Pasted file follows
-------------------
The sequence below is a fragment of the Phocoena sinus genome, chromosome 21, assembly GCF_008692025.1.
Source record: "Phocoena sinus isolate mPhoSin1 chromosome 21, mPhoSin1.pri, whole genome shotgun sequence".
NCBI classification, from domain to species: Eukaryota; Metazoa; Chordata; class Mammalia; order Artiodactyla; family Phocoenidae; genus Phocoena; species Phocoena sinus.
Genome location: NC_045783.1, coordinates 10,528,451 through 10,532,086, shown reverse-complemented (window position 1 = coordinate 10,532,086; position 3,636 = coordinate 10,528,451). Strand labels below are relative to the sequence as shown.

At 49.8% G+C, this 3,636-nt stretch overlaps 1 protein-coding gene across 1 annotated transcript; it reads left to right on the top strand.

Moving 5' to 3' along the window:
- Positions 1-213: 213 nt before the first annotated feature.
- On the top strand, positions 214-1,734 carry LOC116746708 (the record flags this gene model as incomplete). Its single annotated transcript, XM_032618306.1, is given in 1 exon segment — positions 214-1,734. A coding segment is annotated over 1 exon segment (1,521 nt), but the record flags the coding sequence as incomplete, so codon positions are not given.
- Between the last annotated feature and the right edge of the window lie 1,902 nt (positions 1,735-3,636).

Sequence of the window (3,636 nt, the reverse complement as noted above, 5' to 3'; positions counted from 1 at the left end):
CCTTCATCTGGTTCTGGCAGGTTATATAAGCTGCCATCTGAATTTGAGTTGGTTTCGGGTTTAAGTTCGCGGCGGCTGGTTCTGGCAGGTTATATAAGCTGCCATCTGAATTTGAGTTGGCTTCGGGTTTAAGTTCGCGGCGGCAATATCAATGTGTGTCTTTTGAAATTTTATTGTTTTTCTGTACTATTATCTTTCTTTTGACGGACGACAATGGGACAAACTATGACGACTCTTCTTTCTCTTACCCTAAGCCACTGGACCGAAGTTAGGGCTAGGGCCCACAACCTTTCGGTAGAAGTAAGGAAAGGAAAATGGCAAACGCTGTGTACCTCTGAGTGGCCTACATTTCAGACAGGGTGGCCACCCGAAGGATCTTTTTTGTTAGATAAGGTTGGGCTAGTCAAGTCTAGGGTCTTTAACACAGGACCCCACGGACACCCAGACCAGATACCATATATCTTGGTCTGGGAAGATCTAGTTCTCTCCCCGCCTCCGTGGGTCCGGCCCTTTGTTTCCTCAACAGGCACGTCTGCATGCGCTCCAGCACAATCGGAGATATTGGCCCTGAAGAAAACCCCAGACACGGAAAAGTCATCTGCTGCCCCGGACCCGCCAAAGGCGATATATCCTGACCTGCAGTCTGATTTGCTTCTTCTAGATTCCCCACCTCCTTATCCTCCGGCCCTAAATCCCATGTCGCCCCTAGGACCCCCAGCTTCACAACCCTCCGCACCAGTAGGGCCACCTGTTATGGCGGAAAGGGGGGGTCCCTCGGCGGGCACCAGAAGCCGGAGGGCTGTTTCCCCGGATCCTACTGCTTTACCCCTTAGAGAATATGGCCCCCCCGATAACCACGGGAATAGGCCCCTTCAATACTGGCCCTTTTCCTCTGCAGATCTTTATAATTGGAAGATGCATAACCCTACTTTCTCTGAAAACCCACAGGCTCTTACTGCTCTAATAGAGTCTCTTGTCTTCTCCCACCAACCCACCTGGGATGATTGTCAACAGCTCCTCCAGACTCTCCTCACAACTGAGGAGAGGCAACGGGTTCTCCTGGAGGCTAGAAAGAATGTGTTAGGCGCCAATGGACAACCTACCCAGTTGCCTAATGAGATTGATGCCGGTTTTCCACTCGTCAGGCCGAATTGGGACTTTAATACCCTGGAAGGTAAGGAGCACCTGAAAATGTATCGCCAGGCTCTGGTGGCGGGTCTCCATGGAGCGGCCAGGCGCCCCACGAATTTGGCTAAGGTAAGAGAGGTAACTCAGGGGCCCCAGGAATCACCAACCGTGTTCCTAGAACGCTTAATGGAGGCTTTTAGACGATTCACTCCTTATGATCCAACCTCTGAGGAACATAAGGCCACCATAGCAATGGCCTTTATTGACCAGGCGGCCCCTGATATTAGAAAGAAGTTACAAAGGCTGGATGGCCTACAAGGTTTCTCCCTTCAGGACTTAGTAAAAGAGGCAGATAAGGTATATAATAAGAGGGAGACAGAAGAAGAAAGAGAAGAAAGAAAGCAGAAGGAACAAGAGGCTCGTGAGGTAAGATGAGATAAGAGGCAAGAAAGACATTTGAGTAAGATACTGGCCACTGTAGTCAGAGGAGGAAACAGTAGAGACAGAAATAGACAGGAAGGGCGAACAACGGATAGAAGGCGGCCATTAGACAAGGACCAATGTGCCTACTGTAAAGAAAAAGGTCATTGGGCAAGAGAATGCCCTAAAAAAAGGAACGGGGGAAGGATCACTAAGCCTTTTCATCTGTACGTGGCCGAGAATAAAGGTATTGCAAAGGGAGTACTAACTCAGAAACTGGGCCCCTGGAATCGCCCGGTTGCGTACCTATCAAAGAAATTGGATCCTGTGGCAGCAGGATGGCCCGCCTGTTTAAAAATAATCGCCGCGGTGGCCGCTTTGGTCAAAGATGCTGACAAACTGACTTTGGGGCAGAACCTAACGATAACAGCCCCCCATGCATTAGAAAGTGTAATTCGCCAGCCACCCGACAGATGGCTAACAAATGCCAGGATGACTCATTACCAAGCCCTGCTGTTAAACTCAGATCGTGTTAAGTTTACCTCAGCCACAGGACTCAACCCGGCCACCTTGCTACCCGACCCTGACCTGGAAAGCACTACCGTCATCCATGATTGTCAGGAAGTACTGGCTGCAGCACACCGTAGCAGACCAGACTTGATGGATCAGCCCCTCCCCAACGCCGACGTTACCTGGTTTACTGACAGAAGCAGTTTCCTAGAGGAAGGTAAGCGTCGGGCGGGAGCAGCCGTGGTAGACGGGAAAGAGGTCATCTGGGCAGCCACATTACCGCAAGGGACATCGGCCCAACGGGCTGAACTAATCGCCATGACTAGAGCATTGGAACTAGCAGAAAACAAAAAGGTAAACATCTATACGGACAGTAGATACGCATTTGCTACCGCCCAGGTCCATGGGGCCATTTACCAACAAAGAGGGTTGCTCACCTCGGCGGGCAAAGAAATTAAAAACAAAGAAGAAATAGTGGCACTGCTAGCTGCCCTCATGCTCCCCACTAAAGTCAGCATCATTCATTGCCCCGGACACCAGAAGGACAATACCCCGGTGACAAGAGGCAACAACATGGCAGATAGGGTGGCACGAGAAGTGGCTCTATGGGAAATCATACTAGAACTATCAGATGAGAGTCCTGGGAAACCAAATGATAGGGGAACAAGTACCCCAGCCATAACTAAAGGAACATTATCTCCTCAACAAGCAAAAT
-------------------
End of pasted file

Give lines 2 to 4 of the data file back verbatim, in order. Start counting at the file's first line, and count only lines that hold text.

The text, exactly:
Source record: "Phocoena sinus isolate mPhoSin1 chromosome 21, mPhoSin1.pri, whole genome shotgun sequence".
NCBI classification, from domain to species: Eukaryota; Metazoa; Chordata; class Mammalia; order Artiodactyla; family Phocoenidae; genus Phocoena; species Phocoena sinus.
Genome location: NC_045783.1, coordinates 10,528,451 through 10,532,086, shown reverse-complemented (window position 1 = coordinate 10,532,086; position 3,636 = coordinate 10,528,451). Strand labels below are relative to the sequence as shown.